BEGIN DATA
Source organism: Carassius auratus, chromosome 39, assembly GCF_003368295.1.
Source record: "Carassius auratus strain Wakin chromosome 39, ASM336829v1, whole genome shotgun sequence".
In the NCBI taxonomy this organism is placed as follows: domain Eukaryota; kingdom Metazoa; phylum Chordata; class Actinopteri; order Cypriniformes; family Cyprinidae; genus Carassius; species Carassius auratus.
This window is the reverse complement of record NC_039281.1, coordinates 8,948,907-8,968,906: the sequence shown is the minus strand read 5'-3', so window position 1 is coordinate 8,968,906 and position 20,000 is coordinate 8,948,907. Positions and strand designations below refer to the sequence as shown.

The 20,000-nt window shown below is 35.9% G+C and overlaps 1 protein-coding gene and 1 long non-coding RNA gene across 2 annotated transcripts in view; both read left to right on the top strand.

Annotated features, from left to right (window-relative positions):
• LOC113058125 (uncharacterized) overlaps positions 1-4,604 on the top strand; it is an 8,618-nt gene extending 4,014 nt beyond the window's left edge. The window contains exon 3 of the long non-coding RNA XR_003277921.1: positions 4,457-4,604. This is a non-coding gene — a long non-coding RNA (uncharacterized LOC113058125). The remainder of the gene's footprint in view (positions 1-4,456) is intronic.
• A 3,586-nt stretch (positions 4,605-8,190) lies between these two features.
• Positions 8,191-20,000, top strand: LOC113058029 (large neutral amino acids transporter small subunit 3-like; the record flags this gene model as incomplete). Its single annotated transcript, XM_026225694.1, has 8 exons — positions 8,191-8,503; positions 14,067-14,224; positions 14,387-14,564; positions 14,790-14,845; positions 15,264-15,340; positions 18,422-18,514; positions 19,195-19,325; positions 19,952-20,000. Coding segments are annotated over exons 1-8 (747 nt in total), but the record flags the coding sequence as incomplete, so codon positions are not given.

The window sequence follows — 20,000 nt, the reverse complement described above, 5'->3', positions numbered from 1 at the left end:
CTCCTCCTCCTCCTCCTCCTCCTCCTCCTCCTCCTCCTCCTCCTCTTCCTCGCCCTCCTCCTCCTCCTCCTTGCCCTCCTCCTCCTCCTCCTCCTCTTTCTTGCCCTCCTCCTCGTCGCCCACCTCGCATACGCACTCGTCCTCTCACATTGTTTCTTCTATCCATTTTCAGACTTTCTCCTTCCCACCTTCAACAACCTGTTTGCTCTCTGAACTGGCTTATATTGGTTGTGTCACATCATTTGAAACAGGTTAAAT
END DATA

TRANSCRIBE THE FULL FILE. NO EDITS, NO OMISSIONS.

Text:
Source organism: Carassius auratus, chromosome 39, assembly GCF_003368295.1.
Source record: "Carassius auratus strain Wakin chromosome 39, ASM336829v1, whole genome shotgun sequence".
In the NCBI taxonomy this organism is placed as follows: domain Eukaryota; kingdom Metazoa; phylum Chordata; class Actinopteri; order Cypriniformes; family Cyprinidae; genus Carassius; species Carassius auratus.
This window is the reverse complement of record NC_039281.1, coordinates 8,948,907-8,968,906: the sequence shown is the minus strand read 5'-3', so window position 1 is coordinate 8,968,906 and position 20,000 is coordinate 8,948,907. Positions and strand designations below refer to the sequence as shown.

The 20,000-nt window shown below is 35.9% G+C and overlaps 1 protein-coding gene and 1 long non-coding RNA gene across 2 annotated transcripts in view; both read left to right on the top strand.

Annotated features, from left to right (window-relative positions):
• LOC113058125 (uncharacterized) overlaps positions 1-4,604 on the top strand; it is an 8,618-nt gene extending 4,014 nt beyond the window's left edge. The window contains exon 3 of the long non-coding RNA XR_003277921.1: positions 4,457-4,604. This is a non-coding gene — a long non-coding RNA (uncharacterized LOC113058125). The remainder of the gene's footprint in view (positions 1-4,456) is intronic.
• A 3,586-nt stretch (positions 4,605-8,190) lies between these two features.
• Positions 8,191-20,000, top strand: LOC113058029 (large neutral amino acids transporter small subunit 3-like; the record flags this gene model as incomplete). Its single annotated transcript, XM_026225694.1, has 8 exons — positions 8,191-8,503; positions 14,067-14,224; positions 14,387-14,564; positions 14,790-14,845; positions 15,264-15,340; positions 18,422-18,514; positions 19,195-19,325; positions 19,952-20,000. Coding segments are annotated over exons 1-8 (747 nt in total), but the record flags the coding sequence as incomplete, so codon positions are not given.

The window sequence follows — 20,000 nt, the reverse complement described above, 5'->3', positions numbered from 1 at the left end:
CTCCTCCTCCTCCTCCTCCTCCTCCTCCTCCTCCTCCTCCTCCTCTTCCTCGCCCTCCTCCTCCTCCTCCTTGCCCTCCTCCTCCTCCTCCTCCTCTTTCTTGCCCTCCTCCTCGTCGCCCACCTCGCATACGCACTCGTCCTCTCACATTGTTTCTTCTATCCATTTTCAGACTTTCTCCTTCCCACCTTCAACAACCTGTTTGCTCTCTGAACTGGCTTATATTGGTTGTGTCACATCATTTGAAACAGGTTAAAT